It seems like the fad of committing financial fraud is waning and the consequences are starting to pile up. Just ask Bernie Madoff.
Now Indiana authorities are looking for a former pastor and his two sons, who allegedly bilked millions of dollars from church members. The money supposedly was to help build churches, but authorities claim the men used the funds to buy planes and sports cars.
The tragic thing about this case is the way authorities say it mixed faith with fraud. More from the AP:
The secretary of state’s office said arrest warrants issued for Vaughn Reeves, 65, and three of his sons charged each with 10 felony counts. Each man could face two to eight years in prison on each count if convicted. Bond for each was set at $1.5 million cash.
None of the men was in custody as of Tuesday afternoon. The charges were filed in western Indiana’s Sullivan County, where Reeves formerly lived, but the men also have last known addresses in Ohio, Iowa and Kentucky. U.S. marshals were tracing their whereabouts, said Jim Gavin, a spokesman for Secretary of State Todd Rokita.
The men are accused of duping about 11,000 church members into buying bonds worth $120 million by urging them to fulfill their “Christian responsibility” to support church construction projects, according to a probable cause affidavit. The men said the bonds would be handled by their brokerage firm, Alanar Inc.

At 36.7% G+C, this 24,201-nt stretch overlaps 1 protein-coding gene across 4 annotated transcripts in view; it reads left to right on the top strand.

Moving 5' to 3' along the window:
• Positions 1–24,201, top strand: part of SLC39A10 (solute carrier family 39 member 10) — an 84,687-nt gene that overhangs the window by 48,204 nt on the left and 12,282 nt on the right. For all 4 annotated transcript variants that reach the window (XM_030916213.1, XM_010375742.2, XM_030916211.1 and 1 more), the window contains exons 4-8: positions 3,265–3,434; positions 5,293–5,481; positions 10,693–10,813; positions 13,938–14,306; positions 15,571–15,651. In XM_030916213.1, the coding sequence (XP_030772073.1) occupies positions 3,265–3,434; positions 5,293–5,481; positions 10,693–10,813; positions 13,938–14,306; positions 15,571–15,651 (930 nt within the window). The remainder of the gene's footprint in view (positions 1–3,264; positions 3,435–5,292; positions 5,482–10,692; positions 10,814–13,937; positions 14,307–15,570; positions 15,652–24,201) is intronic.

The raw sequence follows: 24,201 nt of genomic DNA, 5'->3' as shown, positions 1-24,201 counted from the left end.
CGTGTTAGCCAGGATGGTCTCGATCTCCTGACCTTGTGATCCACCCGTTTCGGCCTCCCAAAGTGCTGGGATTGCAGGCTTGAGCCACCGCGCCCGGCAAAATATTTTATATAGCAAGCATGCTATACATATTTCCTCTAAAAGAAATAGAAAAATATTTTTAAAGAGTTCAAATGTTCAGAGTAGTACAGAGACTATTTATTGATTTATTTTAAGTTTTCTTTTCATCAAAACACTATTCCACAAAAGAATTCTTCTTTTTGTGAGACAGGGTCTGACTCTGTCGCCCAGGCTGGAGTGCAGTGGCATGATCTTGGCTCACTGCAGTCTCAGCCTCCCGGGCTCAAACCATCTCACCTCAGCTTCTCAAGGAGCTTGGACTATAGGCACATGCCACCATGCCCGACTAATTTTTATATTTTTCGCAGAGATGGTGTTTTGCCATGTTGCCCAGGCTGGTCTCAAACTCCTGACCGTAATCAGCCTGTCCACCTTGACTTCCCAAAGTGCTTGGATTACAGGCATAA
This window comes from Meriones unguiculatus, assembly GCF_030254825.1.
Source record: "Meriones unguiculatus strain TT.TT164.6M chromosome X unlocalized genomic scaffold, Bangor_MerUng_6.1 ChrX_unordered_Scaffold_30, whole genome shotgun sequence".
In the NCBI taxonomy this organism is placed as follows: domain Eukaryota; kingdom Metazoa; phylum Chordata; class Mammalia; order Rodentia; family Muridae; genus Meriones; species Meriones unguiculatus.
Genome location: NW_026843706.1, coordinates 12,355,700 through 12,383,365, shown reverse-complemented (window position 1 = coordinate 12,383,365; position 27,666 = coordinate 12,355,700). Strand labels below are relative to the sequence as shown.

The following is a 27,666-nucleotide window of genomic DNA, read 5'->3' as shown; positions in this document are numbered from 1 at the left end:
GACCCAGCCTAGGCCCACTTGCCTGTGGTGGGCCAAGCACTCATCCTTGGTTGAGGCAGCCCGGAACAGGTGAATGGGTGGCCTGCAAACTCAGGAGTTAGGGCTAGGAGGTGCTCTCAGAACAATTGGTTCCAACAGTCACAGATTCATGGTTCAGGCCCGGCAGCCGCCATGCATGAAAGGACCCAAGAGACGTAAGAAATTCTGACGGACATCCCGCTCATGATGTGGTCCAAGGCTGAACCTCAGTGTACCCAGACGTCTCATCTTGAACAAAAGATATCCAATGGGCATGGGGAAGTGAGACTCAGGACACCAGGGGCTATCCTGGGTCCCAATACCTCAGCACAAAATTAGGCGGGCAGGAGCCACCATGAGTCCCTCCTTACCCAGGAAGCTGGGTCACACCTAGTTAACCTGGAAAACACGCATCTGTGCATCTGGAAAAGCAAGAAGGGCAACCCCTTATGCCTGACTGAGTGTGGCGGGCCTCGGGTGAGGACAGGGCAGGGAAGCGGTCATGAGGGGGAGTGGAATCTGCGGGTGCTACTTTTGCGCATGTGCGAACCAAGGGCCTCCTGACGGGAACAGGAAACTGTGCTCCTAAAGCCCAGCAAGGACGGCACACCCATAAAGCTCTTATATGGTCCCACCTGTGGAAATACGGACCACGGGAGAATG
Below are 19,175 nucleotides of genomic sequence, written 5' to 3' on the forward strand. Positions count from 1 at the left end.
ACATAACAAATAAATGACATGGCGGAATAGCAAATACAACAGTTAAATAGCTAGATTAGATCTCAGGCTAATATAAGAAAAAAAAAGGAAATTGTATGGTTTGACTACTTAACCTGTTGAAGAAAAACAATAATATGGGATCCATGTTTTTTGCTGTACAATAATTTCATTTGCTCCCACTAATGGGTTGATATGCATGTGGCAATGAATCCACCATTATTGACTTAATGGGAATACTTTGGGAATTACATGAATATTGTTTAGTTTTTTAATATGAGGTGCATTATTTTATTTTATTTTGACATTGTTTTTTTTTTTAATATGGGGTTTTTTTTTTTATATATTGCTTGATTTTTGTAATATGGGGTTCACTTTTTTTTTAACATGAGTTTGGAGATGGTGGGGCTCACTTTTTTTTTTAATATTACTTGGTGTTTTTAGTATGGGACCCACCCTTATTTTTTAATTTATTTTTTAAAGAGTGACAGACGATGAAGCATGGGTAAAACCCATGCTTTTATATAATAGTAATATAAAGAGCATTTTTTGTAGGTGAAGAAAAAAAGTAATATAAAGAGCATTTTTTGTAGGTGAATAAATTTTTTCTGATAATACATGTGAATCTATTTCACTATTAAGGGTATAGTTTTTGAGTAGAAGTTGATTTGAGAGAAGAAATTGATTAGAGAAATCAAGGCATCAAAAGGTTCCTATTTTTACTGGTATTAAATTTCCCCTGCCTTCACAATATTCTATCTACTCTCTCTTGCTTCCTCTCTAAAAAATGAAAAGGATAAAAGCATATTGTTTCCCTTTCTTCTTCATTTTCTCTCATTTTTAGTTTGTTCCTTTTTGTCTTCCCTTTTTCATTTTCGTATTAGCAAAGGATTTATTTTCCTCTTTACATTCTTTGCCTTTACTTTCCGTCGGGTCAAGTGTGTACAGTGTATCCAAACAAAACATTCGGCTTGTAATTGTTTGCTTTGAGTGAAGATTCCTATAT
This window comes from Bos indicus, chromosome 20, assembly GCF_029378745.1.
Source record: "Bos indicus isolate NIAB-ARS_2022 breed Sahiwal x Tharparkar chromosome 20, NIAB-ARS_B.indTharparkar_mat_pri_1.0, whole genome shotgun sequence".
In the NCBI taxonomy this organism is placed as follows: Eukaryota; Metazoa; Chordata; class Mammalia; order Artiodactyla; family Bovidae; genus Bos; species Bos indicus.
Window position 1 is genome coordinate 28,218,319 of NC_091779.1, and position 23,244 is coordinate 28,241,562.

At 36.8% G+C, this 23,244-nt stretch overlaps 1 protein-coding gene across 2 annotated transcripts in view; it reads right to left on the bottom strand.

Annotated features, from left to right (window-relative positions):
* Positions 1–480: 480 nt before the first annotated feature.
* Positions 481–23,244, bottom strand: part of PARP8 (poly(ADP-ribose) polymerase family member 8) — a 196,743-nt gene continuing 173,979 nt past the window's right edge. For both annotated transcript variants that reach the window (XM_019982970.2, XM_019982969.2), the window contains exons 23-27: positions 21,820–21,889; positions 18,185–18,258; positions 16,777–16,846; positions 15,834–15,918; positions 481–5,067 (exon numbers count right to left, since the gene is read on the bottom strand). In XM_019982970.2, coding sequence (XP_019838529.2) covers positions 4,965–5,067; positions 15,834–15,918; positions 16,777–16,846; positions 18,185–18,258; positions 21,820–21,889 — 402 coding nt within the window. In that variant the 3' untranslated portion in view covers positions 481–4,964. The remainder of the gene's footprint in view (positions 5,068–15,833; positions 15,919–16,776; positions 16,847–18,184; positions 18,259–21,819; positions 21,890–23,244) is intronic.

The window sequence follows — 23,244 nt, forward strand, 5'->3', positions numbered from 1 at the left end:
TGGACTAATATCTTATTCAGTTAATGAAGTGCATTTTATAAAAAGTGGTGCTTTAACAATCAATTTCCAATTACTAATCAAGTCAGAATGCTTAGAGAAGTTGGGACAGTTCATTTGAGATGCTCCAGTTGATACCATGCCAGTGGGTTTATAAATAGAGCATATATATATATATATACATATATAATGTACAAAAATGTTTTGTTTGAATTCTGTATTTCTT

Prosecutors said the men pocketed about $6 million, bought two airplanes, sports cars and vacations. Reeves also bought Porsches for family members, Gavin said. Most of the men’s victims lived in Indiana.
Gavin said he didn’t know whether Reeves and his sons - Chip, 44; Chris, 40; and Josh, 32 - had defense attorneys, and telephone numbers for the men’s previous addresses in all four states were unlisted or disconnected. The men represented themselves in a related federal civil case filed in Indianapolis, according to court documents.
“This case goes far beyond simple theft,” Rokita said in a statement. “The Reeveses allegedly targeted their victims through their faith, and then exploited their religious convictions in order to hide their elaborate Ponzi scheme from potential investors.”